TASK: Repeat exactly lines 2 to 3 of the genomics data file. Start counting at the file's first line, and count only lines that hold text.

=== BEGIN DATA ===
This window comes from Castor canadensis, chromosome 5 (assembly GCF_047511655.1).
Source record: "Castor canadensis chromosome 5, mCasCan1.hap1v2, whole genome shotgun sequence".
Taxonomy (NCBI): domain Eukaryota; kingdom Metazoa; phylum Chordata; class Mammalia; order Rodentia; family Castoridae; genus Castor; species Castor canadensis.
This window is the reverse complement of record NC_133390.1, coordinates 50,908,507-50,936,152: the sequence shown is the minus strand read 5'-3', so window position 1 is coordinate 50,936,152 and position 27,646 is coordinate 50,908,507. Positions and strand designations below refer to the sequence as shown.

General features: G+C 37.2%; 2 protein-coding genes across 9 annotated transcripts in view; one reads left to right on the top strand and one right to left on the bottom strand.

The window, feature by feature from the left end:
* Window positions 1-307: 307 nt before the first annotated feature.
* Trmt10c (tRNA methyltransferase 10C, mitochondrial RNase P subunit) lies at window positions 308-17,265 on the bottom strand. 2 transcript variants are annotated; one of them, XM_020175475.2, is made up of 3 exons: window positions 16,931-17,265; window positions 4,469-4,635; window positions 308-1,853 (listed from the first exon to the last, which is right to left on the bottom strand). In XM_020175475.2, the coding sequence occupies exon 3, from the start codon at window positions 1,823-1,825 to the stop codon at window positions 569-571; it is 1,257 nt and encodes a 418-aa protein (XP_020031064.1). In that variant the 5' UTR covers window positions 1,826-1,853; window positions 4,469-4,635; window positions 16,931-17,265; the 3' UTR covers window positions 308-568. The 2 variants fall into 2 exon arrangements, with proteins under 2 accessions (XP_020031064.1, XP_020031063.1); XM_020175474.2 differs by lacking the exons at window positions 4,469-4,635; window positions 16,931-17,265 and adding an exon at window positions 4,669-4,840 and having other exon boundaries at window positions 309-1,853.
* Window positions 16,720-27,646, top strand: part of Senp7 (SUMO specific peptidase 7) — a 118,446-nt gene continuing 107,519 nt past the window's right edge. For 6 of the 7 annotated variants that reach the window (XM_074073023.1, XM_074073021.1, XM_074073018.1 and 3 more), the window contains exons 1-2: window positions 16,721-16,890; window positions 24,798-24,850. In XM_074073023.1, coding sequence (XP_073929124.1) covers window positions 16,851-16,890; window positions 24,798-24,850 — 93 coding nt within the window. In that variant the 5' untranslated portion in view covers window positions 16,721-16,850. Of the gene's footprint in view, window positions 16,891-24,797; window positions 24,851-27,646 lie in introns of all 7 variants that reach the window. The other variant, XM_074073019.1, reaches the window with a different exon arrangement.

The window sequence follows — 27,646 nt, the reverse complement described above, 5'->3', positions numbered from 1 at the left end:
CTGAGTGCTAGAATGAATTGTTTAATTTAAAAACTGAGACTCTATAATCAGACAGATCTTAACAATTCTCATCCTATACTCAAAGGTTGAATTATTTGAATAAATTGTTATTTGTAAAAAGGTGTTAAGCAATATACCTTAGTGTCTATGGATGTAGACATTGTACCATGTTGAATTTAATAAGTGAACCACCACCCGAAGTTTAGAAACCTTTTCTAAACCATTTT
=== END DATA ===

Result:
Source record: "Castor canadensis chromosome 5, mCasCan1.hap1v2, whole genome shotgun sequence".
Taxonomy (NCBI): domain Eukaryota; kingdom Metazoa; phylum Chordata; class Mammalia; order Rodentia; family Castoridae; genus Castor; species Castor canadensis.